Pharmaceutical companies carry out around a quarter of all business research and development in the UK, and a full third of their UK sales are reinvested in UK R&D - an astonishing ratio. This investment directly employs 73,000 people and indirectly creates employment for a further 250,000 people. It has also resulted in the UK being responsible for around one in five of the world's top 100 medicines - more than any country except the USA and as many as the rest of Europe combined.
Dr Barker added: "The stability afforded by the Pharmaceutical Price Regulation Scheme (PPRS) has been one of the key elements underpinning the success of pharmaceutical research in the UK and retaining investment. Although a new scheme introduced at the beginning of 2005 delivered substantial reductions in the medicines bill, before the end of the year, the industry was facing an Office of Fair Trading probe into the PPRS, which is ongoing. Although no pricing scheme is perfect, the PPRS provides a more stable environment than any other in the EU."
The review also highlights a number of other key industry issues:
There is increasing evidence that even after medicines have been approved by the regulatory authorities and even recommended for NHS use under the various national assessment systems (eg, NICE) that some local health authorities are failing to make them available for patients. The ABPI has been working with NICE and the Healthcare Commission to help ensure that all patients get fair access to the best healthcare.
A joint pharmaceutical industry-Government working group called the Long-term Leadership Strategy (LTLS) has been set up to help maintain the UK's leadership position in innovative medicines. One focus of the strategy is increasing partnership between industry and the NHS on the uptake of innovation, as well as improving the regulatory system for all stakeholders.
The ABPI has helped give patients the tools they need to make informed choices about their treatment and to participate in clinical research. The ABPI has strongly supported the international clinical trials portal launched in 2005 at www.ifpma.org/clinicaltrials - this includes ongoing and completed trials across the globe. The ABPI is working in partnership with CancerBACUP and Ask About Medicines to deliver a cancer information campaign and the popular series of Target booklets with information about medicines and research now covers breast cancer and diabetes.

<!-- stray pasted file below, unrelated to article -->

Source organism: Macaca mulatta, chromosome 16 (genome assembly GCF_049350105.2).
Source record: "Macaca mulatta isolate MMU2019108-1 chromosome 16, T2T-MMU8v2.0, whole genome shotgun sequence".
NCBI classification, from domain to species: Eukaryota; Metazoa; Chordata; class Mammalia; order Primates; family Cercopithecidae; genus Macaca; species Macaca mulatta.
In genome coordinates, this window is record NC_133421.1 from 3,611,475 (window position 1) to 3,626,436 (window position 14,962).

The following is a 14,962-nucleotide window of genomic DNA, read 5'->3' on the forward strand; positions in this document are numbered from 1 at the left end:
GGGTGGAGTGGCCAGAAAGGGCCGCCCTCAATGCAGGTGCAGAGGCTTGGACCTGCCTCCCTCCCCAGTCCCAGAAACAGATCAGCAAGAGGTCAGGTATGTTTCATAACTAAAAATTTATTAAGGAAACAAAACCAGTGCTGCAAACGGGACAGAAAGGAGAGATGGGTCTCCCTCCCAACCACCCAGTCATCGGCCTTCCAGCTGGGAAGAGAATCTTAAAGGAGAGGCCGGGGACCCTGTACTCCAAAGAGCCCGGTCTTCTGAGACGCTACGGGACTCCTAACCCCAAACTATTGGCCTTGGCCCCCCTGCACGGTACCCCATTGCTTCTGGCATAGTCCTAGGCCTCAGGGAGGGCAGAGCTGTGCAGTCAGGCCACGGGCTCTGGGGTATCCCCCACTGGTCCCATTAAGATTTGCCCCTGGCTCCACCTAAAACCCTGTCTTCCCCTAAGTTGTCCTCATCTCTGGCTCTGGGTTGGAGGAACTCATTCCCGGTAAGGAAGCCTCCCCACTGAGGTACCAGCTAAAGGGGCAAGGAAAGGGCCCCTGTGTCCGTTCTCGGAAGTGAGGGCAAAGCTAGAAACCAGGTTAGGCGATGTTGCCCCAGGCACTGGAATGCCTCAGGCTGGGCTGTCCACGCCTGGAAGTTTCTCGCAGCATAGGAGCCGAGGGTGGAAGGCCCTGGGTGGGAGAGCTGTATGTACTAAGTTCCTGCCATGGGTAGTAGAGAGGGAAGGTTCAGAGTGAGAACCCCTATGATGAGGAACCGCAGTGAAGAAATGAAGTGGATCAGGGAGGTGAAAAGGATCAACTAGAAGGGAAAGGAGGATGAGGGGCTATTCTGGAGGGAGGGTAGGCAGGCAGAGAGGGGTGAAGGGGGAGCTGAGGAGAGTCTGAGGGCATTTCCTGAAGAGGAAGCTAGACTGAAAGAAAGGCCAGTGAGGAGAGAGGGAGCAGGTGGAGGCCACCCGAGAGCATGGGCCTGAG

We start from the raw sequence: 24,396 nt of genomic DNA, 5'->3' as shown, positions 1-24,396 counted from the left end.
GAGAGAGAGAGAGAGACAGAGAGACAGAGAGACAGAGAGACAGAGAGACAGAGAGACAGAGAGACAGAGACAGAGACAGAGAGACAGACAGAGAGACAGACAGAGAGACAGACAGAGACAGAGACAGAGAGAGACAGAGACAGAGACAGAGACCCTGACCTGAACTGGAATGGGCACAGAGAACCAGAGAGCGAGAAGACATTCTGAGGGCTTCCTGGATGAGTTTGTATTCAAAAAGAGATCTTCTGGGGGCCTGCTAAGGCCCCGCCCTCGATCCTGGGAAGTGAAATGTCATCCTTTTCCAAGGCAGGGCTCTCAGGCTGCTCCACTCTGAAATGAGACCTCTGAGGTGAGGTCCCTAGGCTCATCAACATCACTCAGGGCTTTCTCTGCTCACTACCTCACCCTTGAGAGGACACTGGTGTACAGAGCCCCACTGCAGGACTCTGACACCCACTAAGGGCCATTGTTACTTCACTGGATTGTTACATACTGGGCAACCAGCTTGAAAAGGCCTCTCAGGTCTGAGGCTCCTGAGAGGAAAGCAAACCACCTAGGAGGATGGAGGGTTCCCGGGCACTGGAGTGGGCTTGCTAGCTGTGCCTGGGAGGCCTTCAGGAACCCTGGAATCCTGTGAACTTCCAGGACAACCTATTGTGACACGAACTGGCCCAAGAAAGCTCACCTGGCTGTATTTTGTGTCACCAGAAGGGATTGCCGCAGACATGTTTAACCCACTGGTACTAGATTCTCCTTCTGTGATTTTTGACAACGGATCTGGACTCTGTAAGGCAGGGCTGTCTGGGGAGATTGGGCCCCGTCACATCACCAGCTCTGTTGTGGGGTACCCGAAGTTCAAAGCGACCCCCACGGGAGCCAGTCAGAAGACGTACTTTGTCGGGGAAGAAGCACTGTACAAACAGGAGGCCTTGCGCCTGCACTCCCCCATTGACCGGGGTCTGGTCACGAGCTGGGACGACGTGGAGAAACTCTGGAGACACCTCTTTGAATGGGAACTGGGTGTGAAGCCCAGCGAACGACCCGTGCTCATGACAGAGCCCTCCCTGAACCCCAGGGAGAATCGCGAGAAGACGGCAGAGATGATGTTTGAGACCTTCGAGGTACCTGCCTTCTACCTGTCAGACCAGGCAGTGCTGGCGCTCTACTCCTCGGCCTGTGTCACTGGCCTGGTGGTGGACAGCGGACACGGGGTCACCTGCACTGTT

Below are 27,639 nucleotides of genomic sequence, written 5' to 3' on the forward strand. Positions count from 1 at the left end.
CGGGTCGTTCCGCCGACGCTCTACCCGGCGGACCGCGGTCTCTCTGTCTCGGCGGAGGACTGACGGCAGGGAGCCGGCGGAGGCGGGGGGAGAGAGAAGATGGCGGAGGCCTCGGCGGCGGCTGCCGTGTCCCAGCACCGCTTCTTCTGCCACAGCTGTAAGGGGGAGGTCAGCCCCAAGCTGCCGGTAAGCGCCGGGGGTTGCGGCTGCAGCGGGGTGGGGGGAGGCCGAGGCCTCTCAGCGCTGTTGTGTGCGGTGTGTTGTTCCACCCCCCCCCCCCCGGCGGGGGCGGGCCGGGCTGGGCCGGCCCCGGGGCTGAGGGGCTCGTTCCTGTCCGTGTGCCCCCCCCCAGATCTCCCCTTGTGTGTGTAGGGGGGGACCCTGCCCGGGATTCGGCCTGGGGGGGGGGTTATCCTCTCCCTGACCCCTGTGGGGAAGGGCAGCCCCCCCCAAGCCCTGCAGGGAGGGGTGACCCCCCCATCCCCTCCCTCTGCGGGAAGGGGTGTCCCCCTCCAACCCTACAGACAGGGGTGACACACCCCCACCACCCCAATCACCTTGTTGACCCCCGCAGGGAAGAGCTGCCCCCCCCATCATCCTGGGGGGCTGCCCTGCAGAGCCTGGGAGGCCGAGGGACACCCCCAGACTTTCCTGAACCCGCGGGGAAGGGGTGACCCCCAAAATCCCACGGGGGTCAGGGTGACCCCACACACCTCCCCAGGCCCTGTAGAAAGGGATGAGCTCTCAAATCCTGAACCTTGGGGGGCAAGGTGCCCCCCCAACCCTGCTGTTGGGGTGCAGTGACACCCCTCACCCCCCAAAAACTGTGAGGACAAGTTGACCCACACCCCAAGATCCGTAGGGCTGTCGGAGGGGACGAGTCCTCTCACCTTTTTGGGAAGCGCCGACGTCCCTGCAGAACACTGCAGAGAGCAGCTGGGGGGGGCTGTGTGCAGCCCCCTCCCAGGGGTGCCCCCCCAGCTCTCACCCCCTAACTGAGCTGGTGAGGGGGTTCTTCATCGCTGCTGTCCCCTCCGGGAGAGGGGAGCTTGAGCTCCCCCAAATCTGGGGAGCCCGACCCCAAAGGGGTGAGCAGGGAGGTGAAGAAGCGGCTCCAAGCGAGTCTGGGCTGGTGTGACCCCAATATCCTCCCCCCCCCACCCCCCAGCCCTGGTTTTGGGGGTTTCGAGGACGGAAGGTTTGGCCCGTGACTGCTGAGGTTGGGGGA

Major changes to the ABPI Code of Practice were introduced in January 2006 following a comprehensive review. The robust and rigorous new code ensures that the UK pharmaceutical industry remains transparent and responsible. A particular focus of the new code is enhancing patient safety via the fullest reporting of adverse events.
A steady stream of innovative medicines from the laboratories of ABPI member companies is constantly adding to the treatments available for patients across the world. This year saw new treatments for conditions including bowel cancer, HIV, arthritis, high blood cholesterol and Parkinson's disease. Potential new treatments in the final stages of trials include those for cancer, stroke, Crohn's disease, rheumatoid arthritis, psoriasis, HIV/AIDS, irritable bowel syndrome, schizophrenia, insomnia, fertility and drug addiction.
For further information, please contact: ABPI Press office: 020 7747 1410